It is true that most representations of South Asian clerks in American media have been lacking. Where are the stories of South Asian laborers who are undocumented in the United States? Are there TV shows about convenience store clerks who deal with armed robberies? What of these clerks’ family lives or of South Asian women who are also employed in such professions? While makers of televised and cinematic entertainment have relegated the South Asian clerk to a spectacle of buffoonery that may often employ aspects of brown-faced minstrelsy, those critical of such depictions have taken the view that they do not illustrate the South Asian American community as being respectably well placed economically. Kondabolu’s documentary would be very different if it took stock of the actuality of the lives of South Asian clerks rather than only obsess about the kind of media representation that makes the South Asian American community not look like moguls.
Apu has been on television for as long as I have lived in the United States. I sometimes thought about how that character might be who customers had in mind when they interacted with my dad and his colleagues at the 7-11 he worked at. And while where that store was located was relatively safe, I worried about my father returning home on his bicycle after he’d completed the graveyard shift. On the days when he didn’t have much to say, I knew that things at the store hadn’t gone well. Sometimes he’d reveal that he’d had words with a customer or that it had been an exhausting night. I was glad when he quit his job.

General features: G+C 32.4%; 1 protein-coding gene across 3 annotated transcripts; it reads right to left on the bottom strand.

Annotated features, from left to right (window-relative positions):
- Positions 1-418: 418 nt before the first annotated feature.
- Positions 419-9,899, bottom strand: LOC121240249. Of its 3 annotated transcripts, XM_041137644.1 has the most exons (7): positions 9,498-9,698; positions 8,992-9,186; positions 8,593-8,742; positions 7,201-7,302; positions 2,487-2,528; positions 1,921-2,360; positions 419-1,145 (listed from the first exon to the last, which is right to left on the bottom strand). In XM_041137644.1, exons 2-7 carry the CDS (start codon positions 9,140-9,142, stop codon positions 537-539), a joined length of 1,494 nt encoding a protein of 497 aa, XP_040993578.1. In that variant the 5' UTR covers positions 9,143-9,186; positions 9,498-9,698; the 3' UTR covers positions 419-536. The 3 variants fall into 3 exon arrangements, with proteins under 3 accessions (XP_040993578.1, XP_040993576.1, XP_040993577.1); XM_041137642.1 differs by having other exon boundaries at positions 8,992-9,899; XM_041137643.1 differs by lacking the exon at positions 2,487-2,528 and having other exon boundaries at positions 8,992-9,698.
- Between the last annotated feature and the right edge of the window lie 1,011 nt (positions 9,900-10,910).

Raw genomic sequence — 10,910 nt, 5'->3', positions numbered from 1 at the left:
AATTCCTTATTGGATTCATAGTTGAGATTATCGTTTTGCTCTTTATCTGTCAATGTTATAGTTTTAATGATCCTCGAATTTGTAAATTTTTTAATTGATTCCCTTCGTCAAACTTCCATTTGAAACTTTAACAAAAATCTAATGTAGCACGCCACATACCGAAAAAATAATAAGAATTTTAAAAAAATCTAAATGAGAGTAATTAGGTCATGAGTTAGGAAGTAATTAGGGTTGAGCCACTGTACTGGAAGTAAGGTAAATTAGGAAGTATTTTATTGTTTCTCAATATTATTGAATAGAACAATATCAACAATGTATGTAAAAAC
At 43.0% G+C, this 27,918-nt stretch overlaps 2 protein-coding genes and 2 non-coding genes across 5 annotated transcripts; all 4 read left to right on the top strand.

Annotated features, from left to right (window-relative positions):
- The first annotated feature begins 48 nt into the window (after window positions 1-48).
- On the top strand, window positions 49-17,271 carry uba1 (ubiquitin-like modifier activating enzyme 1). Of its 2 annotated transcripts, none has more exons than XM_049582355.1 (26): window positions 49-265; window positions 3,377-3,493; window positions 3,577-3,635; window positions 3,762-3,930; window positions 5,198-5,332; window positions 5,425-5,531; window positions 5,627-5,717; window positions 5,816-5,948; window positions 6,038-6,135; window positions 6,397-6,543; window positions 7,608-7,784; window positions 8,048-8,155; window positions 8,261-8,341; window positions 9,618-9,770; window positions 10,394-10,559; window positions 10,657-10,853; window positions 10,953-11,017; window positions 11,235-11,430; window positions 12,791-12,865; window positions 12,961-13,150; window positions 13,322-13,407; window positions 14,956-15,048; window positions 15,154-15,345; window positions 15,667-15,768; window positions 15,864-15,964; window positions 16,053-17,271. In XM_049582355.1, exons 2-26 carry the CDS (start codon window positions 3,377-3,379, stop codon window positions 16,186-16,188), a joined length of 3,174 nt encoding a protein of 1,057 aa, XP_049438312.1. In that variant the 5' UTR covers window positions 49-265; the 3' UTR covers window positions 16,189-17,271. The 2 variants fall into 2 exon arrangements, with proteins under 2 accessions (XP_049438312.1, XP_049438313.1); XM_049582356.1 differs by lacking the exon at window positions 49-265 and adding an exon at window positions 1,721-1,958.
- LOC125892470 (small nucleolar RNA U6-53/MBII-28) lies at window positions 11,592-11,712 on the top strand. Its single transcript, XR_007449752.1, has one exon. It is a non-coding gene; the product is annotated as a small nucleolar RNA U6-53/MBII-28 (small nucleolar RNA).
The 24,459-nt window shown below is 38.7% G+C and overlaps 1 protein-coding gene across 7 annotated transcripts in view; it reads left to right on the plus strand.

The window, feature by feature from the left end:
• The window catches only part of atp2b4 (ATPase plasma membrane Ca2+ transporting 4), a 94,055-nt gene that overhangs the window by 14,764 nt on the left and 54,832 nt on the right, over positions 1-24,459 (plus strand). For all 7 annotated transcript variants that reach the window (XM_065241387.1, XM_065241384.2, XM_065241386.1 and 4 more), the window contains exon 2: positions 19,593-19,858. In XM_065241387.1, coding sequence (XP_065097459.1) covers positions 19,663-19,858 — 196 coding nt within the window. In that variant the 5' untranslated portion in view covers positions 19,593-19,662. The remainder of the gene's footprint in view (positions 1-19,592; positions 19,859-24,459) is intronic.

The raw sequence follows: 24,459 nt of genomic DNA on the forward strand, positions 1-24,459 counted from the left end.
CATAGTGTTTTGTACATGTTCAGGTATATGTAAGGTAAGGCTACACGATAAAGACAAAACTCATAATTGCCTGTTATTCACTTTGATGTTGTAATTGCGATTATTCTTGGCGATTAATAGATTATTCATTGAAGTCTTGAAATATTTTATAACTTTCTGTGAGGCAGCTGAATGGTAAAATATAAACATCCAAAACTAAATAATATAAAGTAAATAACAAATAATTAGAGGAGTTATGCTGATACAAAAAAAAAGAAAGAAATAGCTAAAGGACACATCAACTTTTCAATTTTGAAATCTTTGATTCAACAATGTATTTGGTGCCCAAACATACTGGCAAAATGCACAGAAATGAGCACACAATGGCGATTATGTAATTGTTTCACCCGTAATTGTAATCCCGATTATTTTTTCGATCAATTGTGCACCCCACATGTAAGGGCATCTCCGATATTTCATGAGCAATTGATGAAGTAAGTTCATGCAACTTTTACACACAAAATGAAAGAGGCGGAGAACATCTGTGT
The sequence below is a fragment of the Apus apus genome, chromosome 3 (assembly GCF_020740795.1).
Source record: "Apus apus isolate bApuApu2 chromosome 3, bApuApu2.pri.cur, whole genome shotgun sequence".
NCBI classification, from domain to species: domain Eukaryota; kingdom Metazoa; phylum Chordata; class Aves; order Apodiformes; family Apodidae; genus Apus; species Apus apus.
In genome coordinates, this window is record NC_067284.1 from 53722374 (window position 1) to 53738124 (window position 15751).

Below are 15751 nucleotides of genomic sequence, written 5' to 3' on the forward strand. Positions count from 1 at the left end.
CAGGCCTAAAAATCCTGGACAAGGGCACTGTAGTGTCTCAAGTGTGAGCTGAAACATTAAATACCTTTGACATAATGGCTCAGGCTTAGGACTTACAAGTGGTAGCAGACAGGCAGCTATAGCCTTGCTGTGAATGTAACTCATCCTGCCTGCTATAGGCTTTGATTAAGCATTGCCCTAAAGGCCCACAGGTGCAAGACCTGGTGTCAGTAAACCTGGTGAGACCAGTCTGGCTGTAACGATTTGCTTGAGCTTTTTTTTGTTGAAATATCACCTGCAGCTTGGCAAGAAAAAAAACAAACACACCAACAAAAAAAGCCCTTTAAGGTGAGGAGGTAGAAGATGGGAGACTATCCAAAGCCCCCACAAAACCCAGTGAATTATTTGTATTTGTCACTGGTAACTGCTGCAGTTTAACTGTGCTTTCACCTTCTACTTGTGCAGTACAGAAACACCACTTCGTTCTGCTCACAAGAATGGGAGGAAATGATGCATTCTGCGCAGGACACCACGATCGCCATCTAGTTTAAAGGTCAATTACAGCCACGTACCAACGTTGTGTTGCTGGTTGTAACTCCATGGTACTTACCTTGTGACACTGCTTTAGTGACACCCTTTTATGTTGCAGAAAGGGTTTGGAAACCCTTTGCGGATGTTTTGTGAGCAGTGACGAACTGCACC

Azaria may no longer voice Apu and that stereotypical character’s presence on The Simpsons may well cease, but US media still has a long way to go in giving voice to those that make up its working class.
The Royal Abduls depicts the cost of the anti-Muslim sentiment in the United States, through the lens of an Indian-American family in post 9/11 America. The novel tells the story of eleven-year-old Omar and his aunt Amina, an evolutionary biologist who moves near her brother’s family in Washington, D.C.after years of working on the West Coast. As Omar tries on an exaggerated Indian accent to impress his schoolmates, Amina struggles to focus on her study of hybrid zones while working in a male-dominated lab. Omar cycles through outlets for his vast curiosity and gets in trouble at school. His parents’ disintegrating relationship leaves only independent, career-minded Amina to look out for him. The Royal Abduls engages with the struggles of women in the workplace and the difficulties of maintaining relationships in a fragmented America.
Ramiza Shamoun Koya tackles subjects such as racism, misogyny and being other in America, having faced some of that herself. I had the pleasure of reading an advanced copy of this wonderful novel, and it really resonated with me. My debut novel, The Atlas of Reds and Blues, addressed similar topics and I felt equipped for our dialogue. Her book is set to publish on May 12, 2020 and can be pre-ordered online. Here I am in conversation with the talented Ramiza Shamoun Koya.
Devi: What led you to start this book? Did it start out as a short story?
Ramiza: It started out as a short story called “The Hybrid Zone”; I intended for it to be the lead story in a story collection. But then I was blessed with a two-week residency at MacDowell Colony. The first day I sat in Wood Studio, looking out a huge window into the forest, I typed the words “Omar was happy” almost without thinking. And then I knew I had a novel on my hands.